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Baby Huey, the Baby Giant

Baby Huey

Baby Huey, the intellectually dense and stubborn duck lives in Duckville with his diminutive (in comparison) parents, Mama and Papa Duck. A very large duck, Huey hatched from his egg able to talk and fully-clothed (depending on which account you see, animated cartoon or comic book). The first appearance and origin of Huey is documented in St. John's "Casper, the Friendly Ghost" #1, in 1949.

But the character achieved its greatest success with the Famous/Paramount animation studios. His first animated appearance occured in 1950 with the animated short, "Quack a Doodle Doo". Syd Raymond provided the voice for the dimwitted duck, who also was the voice for Katnip, the cat. The series had two main storylines. One was Huey tormenting his parents and the other was when Huey tried to fit in with the three Huey, Dewey and Louie rip-offs, and the wolf. In all, Huey appeared in 12 animated cartoons from 1950-1959, when the character rights were purchased by Harvey. These adventures were subsequently aired on "Matty's Funday Funnies" beginning in 1959.

Marty Taras is generally credited with the creation of Baby Huey, but as usual, this is open to debate. What is true, is that Marty Taras drew and helped animate virtually all of Huey's adventures, as well as Herman and Katnip's and Wendy's.

After appearing in "Casper, the Friendly Ghost", Huey graduated to "Paramount Animated Comics" ("Harvey Comics Hits" #60), which was also Huey's first Harvey Comics appearance. "Paramount Animated Comics" lasted for 22 issues, before being replaced by "Baby Huey, the Baby Giant".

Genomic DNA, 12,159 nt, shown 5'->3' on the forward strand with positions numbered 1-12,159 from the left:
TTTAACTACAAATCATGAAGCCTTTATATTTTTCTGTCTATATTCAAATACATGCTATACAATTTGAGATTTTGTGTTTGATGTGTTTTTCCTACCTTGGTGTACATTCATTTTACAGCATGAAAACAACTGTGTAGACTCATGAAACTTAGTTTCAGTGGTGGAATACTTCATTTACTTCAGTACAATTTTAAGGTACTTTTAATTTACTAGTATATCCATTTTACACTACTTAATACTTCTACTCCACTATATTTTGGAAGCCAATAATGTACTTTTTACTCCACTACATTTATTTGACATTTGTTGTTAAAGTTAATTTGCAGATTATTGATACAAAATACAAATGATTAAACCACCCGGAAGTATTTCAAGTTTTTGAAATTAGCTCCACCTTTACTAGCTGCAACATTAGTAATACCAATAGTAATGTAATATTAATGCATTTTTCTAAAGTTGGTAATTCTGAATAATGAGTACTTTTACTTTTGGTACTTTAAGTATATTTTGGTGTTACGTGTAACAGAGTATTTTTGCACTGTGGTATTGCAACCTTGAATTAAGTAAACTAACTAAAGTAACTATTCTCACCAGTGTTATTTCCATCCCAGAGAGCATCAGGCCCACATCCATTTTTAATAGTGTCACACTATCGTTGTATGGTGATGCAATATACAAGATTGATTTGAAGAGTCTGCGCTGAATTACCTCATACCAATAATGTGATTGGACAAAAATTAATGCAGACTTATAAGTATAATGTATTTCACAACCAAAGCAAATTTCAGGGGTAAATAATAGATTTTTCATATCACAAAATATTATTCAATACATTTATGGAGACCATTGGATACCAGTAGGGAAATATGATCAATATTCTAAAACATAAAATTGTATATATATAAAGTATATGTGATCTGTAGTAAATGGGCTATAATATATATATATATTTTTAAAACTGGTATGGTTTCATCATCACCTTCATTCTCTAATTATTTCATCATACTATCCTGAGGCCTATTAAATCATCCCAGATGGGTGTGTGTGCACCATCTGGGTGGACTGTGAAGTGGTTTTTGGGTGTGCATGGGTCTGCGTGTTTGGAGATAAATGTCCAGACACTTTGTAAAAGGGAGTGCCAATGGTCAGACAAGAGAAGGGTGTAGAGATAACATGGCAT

Huey eventually spun-off into "Baby Huey in Duckland" and "Baby Huey and Papa", but by 1972, all Huey titles were cancelled. Huey did not appear in comics again until 1990, except for one-shot appearances in 1980 and 1987.

But Huey has remained popular as evidenced by New York DJ/comedian Don Imus. He pulled a phone call prank in which he portrayed a Mr. Huey and phoned a diaper service where he proceeded to order very large diapers the size of bedsheets. After successfully fooling the person on the line, she asked the name of the baby in question. Mr. Huey responded "Baby". The lady at the diaper service finally realized that she had been the victim of a practical joke. This comedic gem is available on the long out-of-print Don Imus album, "1200 Hamburgers to Go".

Though no new comic books are being produced currently, Baby Huey was recently alive and well in syndication in station break bumpers on "The Richie Rich Show". This comes hot on the heels of the recently-cancelled "Baby Huey Show", which aired from 1994-1996 and featured 26 new cartoons.

Plans are now afoot to bring Huey back a la "Barney and Friends" in a live-action children's program. He recently appeared in a direct-to-video feature "Baby Huey's Great Easter Adventure" and also appears on Fox Family Channel's "The Harveytoon Show" and in "The Harvey Magazine".

Click here for a"Baby Huey Show" Episode Guide.

Bibliography of comics featuring Baby Huey:

  • Baby Huey
  • Baby Huey and Papa
  • Baby Huey Digest
  • Baby Huey in Duckland
  • Baby Huey in 3-D
  • Baby Huey, the Baby Giant
  • Famous TV Funday Funnies
  • Paramount Animated Comics
  • TV Casper and Company

Other appearances include:

  • Astrocomics
  • Casper and...
  • Casper and Friends
  • Casper, the Friendly Ghost
  • Harvey Comics Hits
  • Harvey Hits
  • The Harvey Magazine
  • Harvey Spotlight

First appearance: Casper, the Friendly Ghost #1 by St. John, 9/49

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